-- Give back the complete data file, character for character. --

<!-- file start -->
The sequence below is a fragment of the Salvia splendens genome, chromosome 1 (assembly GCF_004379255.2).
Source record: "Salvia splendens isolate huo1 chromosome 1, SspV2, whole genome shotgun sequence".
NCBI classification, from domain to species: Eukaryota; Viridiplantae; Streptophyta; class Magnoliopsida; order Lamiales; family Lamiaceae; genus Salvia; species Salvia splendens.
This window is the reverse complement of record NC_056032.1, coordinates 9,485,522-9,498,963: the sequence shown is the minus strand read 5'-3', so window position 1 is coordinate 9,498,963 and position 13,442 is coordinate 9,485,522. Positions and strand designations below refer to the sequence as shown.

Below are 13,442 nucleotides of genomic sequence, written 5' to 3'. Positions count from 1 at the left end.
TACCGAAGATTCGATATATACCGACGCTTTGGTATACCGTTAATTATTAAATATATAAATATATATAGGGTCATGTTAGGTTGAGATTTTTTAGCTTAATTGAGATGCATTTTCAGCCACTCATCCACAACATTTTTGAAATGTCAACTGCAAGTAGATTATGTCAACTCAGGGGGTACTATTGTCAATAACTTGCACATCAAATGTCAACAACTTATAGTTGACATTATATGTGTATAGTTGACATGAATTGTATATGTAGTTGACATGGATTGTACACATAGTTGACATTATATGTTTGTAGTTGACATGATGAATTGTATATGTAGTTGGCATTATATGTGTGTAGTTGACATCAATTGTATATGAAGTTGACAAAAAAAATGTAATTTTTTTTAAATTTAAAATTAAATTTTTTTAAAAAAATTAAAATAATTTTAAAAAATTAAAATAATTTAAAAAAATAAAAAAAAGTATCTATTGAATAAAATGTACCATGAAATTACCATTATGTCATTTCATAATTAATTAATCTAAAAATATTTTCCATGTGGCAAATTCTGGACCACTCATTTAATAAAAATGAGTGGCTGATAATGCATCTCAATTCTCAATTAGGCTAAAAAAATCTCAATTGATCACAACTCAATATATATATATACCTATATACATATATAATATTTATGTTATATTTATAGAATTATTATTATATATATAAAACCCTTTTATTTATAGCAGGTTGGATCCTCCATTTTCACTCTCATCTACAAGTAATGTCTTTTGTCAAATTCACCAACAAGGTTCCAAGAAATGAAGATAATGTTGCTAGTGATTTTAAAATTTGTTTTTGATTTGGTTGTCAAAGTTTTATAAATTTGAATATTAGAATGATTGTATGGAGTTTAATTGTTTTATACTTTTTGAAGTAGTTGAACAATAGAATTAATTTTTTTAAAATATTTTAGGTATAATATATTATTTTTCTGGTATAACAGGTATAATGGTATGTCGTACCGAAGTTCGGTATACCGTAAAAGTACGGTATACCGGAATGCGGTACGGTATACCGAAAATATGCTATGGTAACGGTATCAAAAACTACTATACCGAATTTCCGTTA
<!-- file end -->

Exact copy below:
The sequence below is a fragment of the Salvia splendens genome, chromosome 1 (assembly GCF_004379255.2).
Source record: "Salvia splendens isolate huo1 chromosome 1, SspV2, whole genome shotgun sequence".
NCBI classification, from domain to species: Eukaryota; Viridiplantae; Streptophyta; class Magnoliopsida; order Lamiales; family Lamiaceae; genus Salvia; species Salvia splendens.
This window is the reverse complement of record NC_056032.1, coordinates 9,485,522-9,498,963: the sequence shown is the minus strand read 5'-3', so window position 1 is coordinate 9,498,963 and position 13,442 is coordinate 9,485,522. Positions and strand designations below refer to the sequence as shown.

Below are 13,442 nucleotides of genomic sequence, written 5' to 3'. Positions count from 1 at the left end.
TACCGAAGATTCGATATATACCGACGCTTTGGTATACCGTTAATTATTAAATATATAAATATATATAGGGTCATGTTAGGTTGAGATTTTTTAGCTTAATTGAGATGCATTTTCAGCCACTCATCCACAACATTTTTGAAATGTCAACTGCAAGTAGATTATGTCAACTCAGGGGGTACTATTGTCAATAACTTGCACATCAAATGTCAACAACTTATAGTTGACATTATATGTGTATAGTTGACATGAATTGTATATGTAGTTGACATGGATTGTACACATAGTTGACATTATATGTTTGTAGTTGACATGATGAATTGTATATGTAGTTGGCATTATATGTGTGTAGTTGACATCAATTGTATATGAAGTTGACAAAAAAAATGTAATTTTTTTTAAATTTAAAATTAAATTTTTTTAAAAAAATTAAAATAATTTTAAAAAATTAAAATAATTTAAAAAAATAAAAAAAAGTATCTATTGAATAAAATGTACCATGAAATTACCATTATGTCATTTCATAATTAATTAATCTAAAAATATTTTCCATGTGGCAAATTCTGGACCACTCATTTAATAAAAATGAGTGGCTGATAATGCATCTCAATTCTCAATTAGGCTAAAAAAATCTCAATTGATCACAACTCAATATATATATATACCTATATACATATATAATATTTATGTTATATTTATAGAATTATTATTATATATATAAAACCCTTTTATTTATAGCAGGTTGGATCCTCCATTTTCACTCTCATCTACAAGTAATGTCTTTTGTCAAATTCACCAACAAGGTTCCAAGAAATGAAGATAATGTTGCTAGTGATTTTAAAATTTGTTTTTGATTTGGTTGTCAAAGTTTTATAAATTTGAATATTAGAATGATTGTATGGAGTTTAATTGTTTTATACTTTTTGAAGTAGTTGAACAATAGAATTAATTTTTTTAAAATATTTTAGGTATAATATATTATTTTTCTGGTATAACAGGTATAATGGTATGTCGTACCGAAGTTCGGTATACCGTAAAAGTACGGTATACCGGAATGCGGTACGGTATACCGAAAATATGCTATGGTAACGGTATCAAAAACTACTATACCGAATTTCCGTTA